Protein Production

Protein Production

Protein production is the biotechnological process of creating a specific protein. It refers to the process by which cells produce proteins. Proteins are vital molecules in living organisms, serving as enzymes that catalyze chemical reactions, structural components, signaling molecules, and more. It is often accomplished by manipulating gene expression in an organism so that it expresses a significant amount of a recombinant gene.

It is also known as expression systems) and is utilized in the life sciences, biotechnology, and medicine. This comprises the transcription of recombinant DNA to messenger RNA (mRNA), and the translation of mRNA into polypeptide chains, which are then folded into functional proteins and may be targeted to specific subcellular or extracellular regions.

Protein production occurs through a series of steps, which can be summarized as follows:

  • Transcription: The initial stage in protein creation is transcription, which involves copying a section of DNA into a molecule known as messenger RNA (mRNA). This occurs in the cell nucleus and is catalyzed by an enzyme known as RNA polymerase. The resultant mRNA molecule transports the genetic instructions from the DNA to the cytoplasmic ribosomes.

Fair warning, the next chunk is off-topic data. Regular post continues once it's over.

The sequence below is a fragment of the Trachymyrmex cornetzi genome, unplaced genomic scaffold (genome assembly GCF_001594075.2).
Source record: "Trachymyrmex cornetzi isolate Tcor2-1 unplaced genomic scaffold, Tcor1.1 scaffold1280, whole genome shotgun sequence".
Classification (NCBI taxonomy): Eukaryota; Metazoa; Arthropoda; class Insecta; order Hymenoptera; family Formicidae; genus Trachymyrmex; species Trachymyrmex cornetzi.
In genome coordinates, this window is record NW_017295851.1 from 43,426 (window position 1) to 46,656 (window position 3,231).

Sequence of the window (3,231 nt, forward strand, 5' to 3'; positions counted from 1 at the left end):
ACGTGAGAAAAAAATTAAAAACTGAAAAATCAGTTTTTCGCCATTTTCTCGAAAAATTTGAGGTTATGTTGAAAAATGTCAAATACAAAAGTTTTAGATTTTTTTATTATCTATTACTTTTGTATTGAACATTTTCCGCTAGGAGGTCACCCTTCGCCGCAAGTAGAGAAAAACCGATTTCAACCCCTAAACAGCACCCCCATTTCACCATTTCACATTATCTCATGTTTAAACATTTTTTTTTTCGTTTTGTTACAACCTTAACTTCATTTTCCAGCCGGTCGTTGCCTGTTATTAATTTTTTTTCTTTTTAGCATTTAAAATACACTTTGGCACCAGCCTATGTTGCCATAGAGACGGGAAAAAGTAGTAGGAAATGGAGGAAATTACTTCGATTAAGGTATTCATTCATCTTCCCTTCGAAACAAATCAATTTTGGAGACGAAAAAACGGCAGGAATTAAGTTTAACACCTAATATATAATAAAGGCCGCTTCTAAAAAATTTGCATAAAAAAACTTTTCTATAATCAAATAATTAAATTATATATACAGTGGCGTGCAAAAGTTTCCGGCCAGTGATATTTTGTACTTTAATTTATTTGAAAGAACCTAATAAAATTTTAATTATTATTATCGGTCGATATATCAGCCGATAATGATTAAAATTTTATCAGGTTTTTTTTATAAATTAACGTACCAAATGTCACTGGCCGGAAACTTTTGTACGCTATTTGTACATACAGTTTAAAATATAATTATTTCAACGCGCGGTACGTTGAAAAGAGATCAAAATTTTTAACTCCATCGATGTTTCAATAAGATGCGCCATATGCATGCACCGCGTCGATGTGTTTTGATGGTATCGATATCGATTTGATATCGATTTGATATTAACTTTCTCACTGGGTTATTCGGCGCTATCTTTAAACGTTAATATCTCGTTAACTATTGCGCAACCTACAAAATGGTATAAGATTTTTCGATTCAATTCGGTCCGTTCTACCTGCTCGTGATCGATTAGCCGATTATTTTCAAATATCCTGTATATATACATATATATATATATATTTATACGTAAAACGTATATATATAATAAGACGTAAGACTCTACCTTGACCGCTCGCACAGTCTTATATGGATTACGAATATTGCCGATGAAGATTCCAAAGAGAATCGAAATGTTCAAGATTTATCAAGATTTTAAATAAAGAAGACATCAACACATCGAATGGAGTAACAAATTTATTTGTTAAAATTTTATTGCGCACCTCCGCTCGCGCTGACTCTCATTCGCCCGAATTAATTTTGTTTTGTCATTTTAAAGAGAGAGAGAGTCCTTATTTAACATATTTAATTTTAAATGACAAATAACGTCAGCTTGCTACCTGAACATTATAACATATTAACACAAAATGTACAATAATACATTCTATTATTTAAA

• mRNA Processing: Before it can leave the nucleus and be used for protein synthesis, mRNA is modified in several ways, including the removal of introns (non-coding sections) and the addition of a 5′ cap and a 3′ poly-A tail. These changes help to stabilize the mRNA and make it easier to translate.
  • Translation: Translation is the process by which the genetic code carried by mRNA is used to build a protein. It takes place on ribosomes in the cytoplasm. During translation, transfer RNA (tRNA) molecules bring amino acids to the ribosome, where they are assembled into a growing polypeptide chain based on the codons (three nucleotide sequences) on the mRNA. This process requires energy and is facilitated by ribosomal RNA (rRNA).
  • Post-Translational Modifications: Once the protein is synthesized, it often undergoes post-translational modifications. These modifications can include folding into a specific three-dimensional structure, adding chemical groups, and cleaving specific segments to activate or deactivate the protein.
  • Protein Transport: Proteins may need to be transported to specific cellular locations. This can involve transport within the cell or export from the cell to perform functions elsewhere in the organism.


Many proteins and enzymes from expression systems are used in molecular biology research, particularly DNA polymerase for PCR, reverse transcriptase for RNA analysis, restriction endonucleases for cloning, and proteins that are screened in drug discovery as biological targets or as potential drugs themselves. Expression systems also have important applications in industrial fermentation, most notably in the production of biopharmaceuticals like human insulin to treat diabetes and the manufacturing of enzymes.

Protein synthesis is a tightly controlled and necessary process for all living creatures. The DNA sequence determines the exact sequence of amino acids in a protein, which is crucial for its function. Protein synthesis mistakes or mutations can result in a variety of illnesses and cellular dysfunctions.